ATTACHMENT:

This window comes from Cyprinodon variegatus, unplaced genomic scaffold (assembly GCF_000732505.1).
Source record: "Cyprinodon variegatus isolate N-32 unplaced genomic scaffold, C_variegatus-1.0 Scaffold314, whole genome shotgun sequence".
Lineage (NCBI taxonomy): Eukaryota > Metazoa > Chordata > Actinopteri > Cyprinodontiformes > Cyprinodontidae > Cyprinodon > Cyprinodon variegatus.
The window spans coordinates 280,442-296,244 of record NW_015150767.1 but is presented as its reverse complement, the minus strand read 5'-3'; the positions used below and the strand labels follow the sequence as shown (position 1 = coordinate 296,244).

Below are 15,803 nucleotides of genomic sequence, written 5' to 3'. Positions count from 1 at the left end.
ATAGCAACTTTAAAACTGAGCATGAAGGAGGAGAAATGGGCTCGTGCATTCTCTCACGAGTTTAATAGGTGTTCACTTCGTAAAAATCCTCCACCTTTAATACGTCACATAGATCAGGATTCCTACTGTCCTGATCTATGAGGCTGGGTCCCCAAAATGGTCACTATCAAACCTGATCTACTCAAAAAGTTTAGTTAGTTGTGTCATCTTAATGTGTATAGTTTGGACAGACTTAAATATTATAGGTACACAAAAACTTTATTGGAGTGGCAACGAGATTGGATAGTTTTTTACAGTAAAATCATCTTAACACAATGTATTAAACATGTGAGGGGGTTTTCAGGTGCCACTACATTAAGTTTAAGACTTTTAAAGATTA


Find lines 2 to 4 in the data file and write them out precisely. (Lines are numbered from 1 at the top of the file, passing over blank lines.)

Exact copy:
Source record: "Cyprinodon variegatus isolate N-32 unplaced genomic scaffold, C_variegatus-1.0 Scaffold314, whole genome shotgun sequence".
Lineage (NCBI taxonomy): Eukaryota > Metazoa > Chordata > Actinopteri > Cyprinodontiformes > Cyprinodontidae > Cyprinodon > Cyprinodon variegatus.
The window spans coordinates 280,442-296,244 of record NW_015150767.1 but is presented as its reverse complement, the minus strand read 5'-3'; the positions used below and the strand labels follow the sequence as shown (position 1 = coordinate 296,244).